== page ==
On 24 January 1848, James W. Marshall, an American carpenter and sawmill operator with a ‘general knowledge of minerals’ came across shiny metal fragments in a Coloma river bed. It was gold. Word spread quickly. Hundreds of thousands of prospectors would flood into California.
At first it was a ‘free for all’. Mining the gold was easy. It could be picked up off the floor but it would become progressively more difficult as the free gold was depleted. Miners graduated to using a pan to separate sand and gravel. Eventually heavy tools and specialised knowledge would be required to extract the gold, including high pressure water jets and smelters.
Every Gold Rush follows a similar pattern: a brief heyday followed by a slow down and transition to silver and then base metal mining. For the majority of diggers there would be no profit. Others would generate untold riches but by 1855 the Californian Gold Rush was over.
As marketing industry prospectors, most have been lured by a shiny new thing. We know this as social media marketing.
A focal point for this modern day gold rush was the launch of Fan Pages by Facebook in 2007. It precipitated a rush by brands to establish their presence within the world’s most popular social network. Today, it’s remarkable if a medium to large consumer brand doesn’t have a managed community on Facebook. According to Facebook, there are 37 million pages with 10 or more Likes.
The parallels between Facebook and the American Gold Rush are many. Early low hanging fruit and easy quick wins followed by an influx of competitors and the need to invest more and more in order to generate a return. The American Gold Rush was over in just seven years, it’s my view that we’re approaching a similar watermark for Facebook marketing.
That’s not to say that Facebook doesn’t have a role to play in the future of marketing – its crystal clear that it does based simply on its reach if nothing else. My point is that brands will need to work a lot harder and smarter to deliver value from the platform or reset their expectations about the role that it can and should play for their business.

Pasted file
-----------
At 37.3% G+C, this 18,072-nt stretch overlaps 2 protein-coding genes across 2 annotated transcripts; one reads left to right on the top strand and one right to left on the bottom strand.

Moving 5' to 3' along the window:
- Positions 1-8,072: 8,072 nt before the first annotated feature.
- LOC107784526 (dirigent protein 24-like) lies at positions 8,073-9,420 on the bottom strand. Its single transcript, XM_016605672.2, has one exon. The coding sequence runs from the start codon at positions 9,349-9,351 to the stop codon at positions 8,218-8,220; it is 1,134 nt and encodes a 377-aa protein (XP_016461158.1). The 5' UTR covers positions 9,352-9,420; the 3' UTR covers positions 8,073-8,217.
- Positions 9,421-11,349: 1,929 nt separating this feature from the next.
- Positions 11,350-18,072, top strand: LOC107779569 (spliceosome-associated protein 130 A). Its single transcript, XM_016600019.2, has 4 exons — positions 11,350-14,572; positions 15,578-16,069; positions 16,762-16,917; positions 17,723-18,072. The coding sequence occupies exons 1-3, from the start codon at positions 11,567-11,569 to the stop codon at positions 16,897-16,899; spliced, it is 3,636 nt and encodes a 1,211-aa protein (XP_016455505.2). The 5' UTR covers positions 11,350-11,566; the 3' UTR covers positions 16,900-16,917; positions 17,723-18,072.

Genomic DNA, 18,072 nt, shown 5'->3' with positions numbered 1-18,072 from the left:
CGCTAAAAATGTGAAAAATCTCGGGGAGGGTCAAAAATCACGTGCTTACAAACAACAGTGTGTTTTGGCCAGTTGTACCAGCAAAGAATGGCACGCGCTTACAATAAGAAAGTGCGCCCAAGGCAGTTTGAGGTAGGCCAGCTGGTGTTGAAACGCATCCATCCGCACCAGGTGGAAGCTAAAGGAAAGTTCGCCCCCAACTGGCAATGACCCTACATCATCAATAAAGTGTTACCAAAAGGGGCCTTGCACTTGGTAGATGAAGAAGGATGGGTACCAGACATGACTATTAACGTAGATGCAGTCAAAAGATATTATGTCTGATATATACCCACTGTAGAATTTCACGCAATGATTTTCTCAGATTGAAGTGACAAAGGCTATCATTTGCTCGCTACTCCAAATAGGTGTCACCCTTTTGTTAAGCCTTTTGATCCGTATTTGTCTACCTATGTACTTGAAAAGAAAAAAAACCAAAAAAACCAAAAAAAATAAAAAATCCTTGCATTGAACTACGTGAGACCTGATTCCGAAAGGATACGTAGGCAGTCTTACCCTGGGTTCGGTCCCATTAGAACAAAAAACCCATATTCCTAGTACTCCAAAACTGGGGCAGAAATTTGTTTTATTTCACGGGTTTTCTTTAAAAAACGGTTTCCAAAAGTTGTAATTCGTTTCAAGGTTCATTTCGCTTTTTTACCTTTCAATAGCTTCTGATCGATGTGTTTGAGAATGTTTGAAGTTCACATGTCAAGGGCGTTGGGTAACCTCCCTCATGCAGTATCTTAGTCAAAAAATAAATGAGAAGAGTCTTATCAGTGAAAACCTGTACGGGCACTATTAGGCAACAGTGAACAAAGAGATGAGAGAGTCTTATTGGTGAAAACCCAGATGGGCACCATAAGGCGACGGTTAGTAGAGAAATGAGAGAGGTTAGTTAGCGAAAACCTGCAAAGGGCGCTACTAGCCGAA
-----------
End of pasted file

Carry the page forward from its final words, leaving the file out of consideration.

Brands need to shift away from the current KPI driven mentality, which says ‘we need a Facebook page with 100,000 fans.’ This approach has led many to see Facebook as a tick-the-box exercise for social media with quantitative targets being willingly facilitated by Facebook via ads. Basic marketing principles – value, objectives, audience – have fallen by the wayside.
The mentality needs to shift to ‘what do our customers want and how can social networking help us?’ A recent study by The Hudson Group of American brand managers and agency professionals found that more than half had not asked their social customers what they want.
Even at the content level most brands get it wrong. They shower their users with status updates and links when research shows that Facebook users like to see and share imagery and video content.
When it comes to the reason for liking brand pages the research is consistent. Facebook users want and expect to ‘gain access to exclusive content, events or sales’ and ‘receive discounts or promotions through Facebook’. Just 28% said that they wanted to ‘engage with the page owner’, according to eMarketer.
The practice of posting inane questions that link loosely to products and services needs to come under the spotlight in light of this research. A lot of the updates that I see are lack any recognisable ‘brand personality’.
Effective community management needs to be blended with something of value. All too often the call to action is designed to get the fan to comment or like a post when it should be designed to deliver a meaningful objective or inspire word of mouth. We know that more than 80% of word of mouth takes place offline yet the vast majority of content calendars are not inspiring this chain reaction.
Brands need to recognise that the Facebook community is getting older and wiser, fatigued even, and thus more cynical. The novelty of ‘liking’ a brand on Facebook has worn off. Budgets have limits, of course, but too few brands are providing tangible value to their fans via their Facebook presence or creating real experiences that excite and inspire.
Having established a critical mass in terms of a Facebook community, many brands seem to be thinking ‘job done’. The reality is that the hard work is just starting. Every brand is contending with the 30 billion pieces of information that are shared on Facebook every day, increasingly sophisticated users and a maturing platform. Brands need to continually raise their game to stay a step ahead, remain visible and engaged.
Sadly, our pioneer the ‘Gold Discoverer’ James W. Marshall wound up as a partner in a gold mine that yielded nothing. Might your Facebook strategy be heading in the same direction?